Time for Buckley’s Magpies to play the kids

If there has been a unifying theme in the first three rounds of AFL 2021, it has been the teams that have dared, in both ball movement and team selection, have won.

Sydney’s transformation has been notable, not only for the unfamiliar attacking method unleashed by a hitherto conservative John Longmire, but for remarkable impact of the Sydney Cygnets (baby Swans), especially first-year players Braeden Campbell, Errol Gulden and Logan McDonald.

From left, Liam McMahon, Fin Macrae, Reef McInnes and Oliver Henry, part of the Magpies’ crop of young talent from the 2020 draft.Credit:Getty Images

Essendon, meanwhile, gained a timely burst of energy against the crippled Saints on Saturday through the inclusion of debutant Archie Perkins and the contribution of third-gamer Nik Cox, a 200-centimetre utility who shapes as the game’s best natural aerobic tall athlete (who can play) since Geelong recruited Mark Blicavs from steeplechasing.

For Collingwood and Nathan Buckley, the moment has arrived when the Magpies, too, must aggressively promote youth. It should begin this weekend when they face the depleted Giants and continue into their games against West Coast, Essendon (Anzac Day), Gold Coast and North Melbourne.

Since 2018, Josh Thomas and Will Hoskin-Elliott have been gifted games on the back of the career-best seasons in that year and on the lack of alternatives at Buckley’s disposal.

Today, due to the infusion of youngsters on the Collingwood list and removal of senior players, lack of alternatives is no longer an excuse. Thomas and Hoskin-Elliott have surely run out of chances. We know what they can produce and it will not carry Collingwood forward.

Beau McCreery looks on during Collingwood’s clash with the Brisbane Lions on Thursday.Credit:Getty Images

Arguably, the same applies to Jack Madgen, a serviceable role player, and while Callum Brown has the advantage of being relatively young, he has not performed at the necessary standard for some time.

Warrior veteran Chris Mayne, meanwhile, was brought back for the Good Friday eve game against the Lions in what was a retrograde selection, despite Mayne’s courage and footy smarts. When faced with a choice of Mayne or Beau McCreery, who was the sub, the coach opted for a 32-year-old.

Mayne might not come up for the GWS game after copping a heavy knock. Should he come out, his position must be filled by a kid.

It is clear from a perusal of Collingwood’s playing stocks and of the largely injury-free teams they’ve fielded (a rarity in Buckley’s time) this season that they are well short of premiership class; at their best, the Pies might snatch a lower berth in the top eight, but, in the short term, they’ve been weakened by the trading fire sale in which Adam Treloar, Jaidyn Stephenson and Tom Phillips were brutally offloaded.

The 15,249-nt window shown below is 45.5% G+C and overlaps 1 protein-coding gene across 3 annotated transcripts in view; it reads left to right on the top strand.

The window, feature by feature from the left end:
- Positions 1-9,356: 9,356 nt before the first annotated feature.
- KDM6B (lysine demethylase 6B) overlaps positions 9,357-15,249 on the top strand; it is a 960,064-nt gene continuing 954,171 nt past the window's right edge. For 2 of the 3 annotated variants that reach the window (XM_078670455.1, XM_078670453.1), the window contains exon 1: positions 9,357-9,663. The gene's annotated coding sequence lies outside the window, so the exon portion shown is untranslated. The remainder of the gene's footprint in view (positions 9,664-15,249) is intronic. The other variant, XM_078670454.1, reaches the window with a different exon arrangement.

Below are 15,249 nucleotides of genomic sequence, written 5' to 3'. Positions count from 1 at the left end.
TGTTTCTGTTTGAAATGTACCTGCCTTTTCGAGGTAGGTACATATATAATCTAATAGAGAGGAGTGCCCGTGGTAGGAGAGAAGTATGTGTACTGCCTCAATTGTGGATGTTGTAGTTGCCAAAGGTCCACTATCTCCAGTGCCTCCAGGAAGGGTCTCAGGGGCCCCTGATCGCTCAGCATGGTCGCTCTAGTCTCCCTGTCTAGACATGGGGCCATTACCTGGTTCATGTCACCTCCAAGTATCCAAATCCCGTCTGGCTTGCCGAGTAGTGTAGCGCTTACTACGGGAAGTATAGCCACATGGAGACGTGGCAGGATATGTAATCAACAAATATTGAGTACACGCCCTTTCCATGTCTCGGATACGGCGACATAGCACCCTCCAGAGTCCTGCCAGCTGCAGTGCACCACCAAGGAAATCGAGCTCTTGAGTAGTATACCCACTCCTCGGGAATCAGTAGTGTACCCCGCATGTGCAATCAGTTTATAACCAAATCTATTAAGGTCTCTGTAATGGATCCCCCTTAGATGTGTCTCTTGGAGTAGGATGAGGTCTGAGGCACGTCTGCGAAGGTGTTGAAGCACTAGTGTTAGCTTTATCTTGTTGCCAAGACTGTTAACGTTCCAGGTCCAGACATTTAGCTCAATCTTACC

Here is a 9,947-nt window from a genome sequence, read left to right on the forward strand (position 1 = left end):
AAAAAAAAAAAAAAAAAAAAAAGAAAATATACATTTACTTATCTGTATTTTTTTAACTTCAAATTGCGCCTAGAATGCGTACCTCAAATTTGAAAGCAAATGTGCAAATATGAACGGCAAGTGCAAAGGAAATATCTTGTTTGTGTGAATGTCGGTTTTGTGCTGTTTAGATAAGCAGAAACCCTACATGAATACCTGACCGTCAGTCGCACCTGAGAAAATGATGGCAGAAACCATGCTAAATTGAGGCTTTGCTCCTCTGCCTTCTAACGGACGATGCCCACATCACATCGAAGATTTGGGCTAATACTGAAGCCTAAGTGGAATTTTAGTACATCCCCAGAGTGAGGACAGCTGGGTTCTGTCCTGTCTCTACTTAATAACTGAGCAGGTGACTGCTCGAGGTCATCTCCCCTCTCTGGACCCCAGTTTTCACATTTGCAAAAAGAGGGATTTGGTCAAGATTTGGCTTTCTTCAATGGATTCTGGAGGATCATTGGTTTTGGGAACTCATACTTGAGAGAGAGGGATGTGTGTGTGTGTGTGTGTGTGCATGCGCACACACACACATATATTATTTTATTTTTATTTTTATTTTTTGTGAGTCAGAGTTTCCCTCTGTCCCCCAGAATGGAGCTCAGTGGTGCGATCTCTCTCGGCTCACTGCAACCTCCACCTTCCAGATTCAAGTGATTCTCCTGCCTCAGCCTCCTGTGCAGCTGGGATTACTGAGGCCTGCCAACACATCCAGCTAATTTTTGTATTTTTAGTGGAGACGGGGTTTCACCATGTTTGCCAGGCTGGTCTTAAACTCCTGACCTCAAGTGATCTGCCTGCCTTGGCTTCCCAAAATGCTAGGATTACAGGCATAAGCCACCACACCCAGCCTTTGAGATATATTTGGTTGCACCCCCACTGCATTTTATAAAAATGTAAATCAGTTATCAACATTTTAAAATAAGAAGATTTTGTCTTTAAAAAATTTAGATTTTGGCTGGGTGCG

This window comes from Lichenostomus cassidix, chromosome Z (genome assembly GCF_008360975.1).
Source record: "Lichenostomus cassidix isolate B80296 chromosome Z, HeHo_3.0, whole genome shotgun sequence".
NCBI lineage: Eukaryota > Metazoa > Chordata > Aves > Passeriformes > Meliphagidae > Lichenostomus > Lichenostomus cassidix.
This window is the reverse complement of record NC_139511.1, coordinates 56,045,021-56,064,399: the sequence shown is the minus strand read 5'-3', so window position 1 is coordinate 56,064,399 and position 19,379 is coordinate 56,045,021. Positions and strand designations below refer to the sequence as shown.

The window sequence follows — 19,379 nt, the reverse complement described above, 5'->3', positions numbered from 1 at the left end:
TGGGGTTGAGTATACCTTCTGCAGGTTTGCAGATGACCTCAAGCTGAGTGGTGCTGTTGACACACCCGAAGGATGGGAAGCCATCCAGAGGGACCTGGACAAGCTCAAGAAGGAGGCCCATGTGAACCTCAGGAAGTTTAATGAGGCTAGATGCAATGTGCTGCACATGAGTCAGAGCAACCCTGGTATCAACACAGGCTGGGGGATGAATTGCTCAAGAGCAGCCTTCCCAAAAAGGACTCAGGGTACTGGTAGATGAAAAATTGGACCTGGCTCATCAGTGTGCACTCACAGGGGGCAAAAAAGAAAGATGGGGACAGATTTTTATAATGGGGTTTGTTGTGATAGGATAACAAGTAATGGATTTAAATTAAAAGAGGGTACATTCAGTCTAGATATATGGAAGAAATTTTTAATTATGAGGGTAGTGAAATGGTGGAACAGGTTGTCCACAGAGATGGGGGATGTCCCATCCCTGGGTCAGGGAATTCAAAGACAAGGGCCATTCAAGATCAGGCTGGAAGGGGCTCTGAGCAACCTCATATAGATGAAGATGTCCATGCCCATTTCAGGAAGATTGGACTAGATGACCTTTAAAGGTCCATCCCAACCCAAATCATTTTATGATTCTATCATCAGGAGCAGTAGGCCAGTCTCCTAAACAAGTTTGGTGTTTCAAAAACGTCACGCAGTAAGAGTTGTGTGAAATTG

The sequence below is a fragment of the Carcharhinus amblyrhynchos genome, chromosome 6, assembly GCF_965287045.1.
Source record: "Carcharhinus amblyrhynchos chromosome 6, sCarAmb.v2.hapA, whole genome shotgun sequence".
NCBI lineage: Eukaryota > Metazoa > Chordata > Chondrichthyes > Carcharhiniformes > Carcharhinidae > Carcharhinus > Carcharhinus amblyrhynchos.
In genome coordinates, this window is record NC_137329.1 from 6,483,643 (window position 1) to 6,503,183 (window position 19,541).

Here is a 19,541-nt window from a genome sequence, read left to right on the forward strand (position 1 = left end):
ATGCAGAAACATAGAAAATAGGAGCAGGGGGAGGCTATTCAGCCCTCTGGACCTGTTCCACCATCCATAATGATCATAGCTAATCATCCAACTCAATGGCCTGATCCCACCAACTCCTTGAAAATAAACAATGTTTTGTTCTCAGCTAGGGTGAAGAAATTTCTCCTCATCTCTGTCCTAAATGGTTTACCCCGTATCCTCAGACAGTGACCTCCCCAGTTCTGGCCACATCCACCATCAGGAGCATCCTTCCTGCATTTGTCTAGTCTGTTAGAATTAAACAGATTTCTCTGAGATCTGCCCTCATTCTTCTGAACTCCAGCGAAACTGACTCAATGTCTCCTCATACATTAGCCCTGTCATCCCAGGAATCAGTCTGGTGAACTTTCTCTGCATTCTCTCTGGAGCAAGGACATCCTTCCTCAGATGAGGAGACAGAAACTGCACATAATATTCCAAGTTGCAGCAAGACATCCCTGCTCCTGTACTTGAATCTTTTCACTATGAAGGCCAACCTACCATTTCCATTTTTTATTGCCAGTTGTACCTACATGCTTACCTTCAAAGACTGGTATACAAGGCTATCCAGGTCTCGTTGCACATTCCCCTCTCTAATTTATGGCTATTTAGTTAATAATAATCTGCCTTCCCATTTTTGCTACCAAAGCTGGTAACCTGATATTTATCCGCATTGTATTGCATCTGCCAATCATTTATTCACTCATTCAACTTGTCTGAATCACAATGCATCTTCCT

Forced into the fire sale by long-term salary cap mismanagement (and the deferral of payments when they were trying to win a flag), last December brought a badly needed youth infusion via the draft, as Ollie Henry, Fin Macrae, Reef McInnes, Caleb Poulter, Liam McMahon and McCreery were drafted.

The best-case scenario for the Pies would be to emulate what Port Adelaide have achieved since their super draft of 2018: bring in a raft of talented kids to support a strong seasoned core, thereby lifting a mid-table team back into a potential premiership window.

Regardless of whether this is possible, Collingwood sorely needed a draft hand; if they did not replenish, they would have found themselves in a painful rebuild within a few years as Scott Pendlebury, Steele Sidebottom and Jeremy Howe shuffle off.

This year’s priority, thus, must be to position the club for another tilt at a flag. Buckley, regardless of whether he wishes to coach on, should be encouraged to coach for the future.

To date, they’ve promoted only Henry into the 22 from that draft haul and the Geelong kid struggled in round one before being dumped. He was marked far harder than senior teammates.

In fairness to the Pies, there’s some extenuating circumstances surrounding some of those draftees and Trent Bianco, a second-year player who might have been called up if not for injury.

McInnes, a prospective midfielder, has just overcome a long-term finger injury and played a VFL practice match on the weekend. Macrae, a natural inside midfielder, was set back by the death of his father, but performed well in the twos on Saturday, as did Poulter.

Recruiters believe that the players drafted from Victoria may not fare as well as usual v non-Victorians due to the shutdown of the NAB League last year. But that should not apply to Poulter or McCreery, as South Australians.

The Magpies have three areas of positional shortfall: key forward, small forward and long-term midfield.

They will not fill each of these holes in one post-season. But, with Nick Daicos – a potential top-three pick – joining them next year, and the crop of 2020 harvested, the timing is right for the oft-conservative Buckley to follow Longmire and Ben Rutten by erring on the side of the young and untried, rather than the tried and tired.

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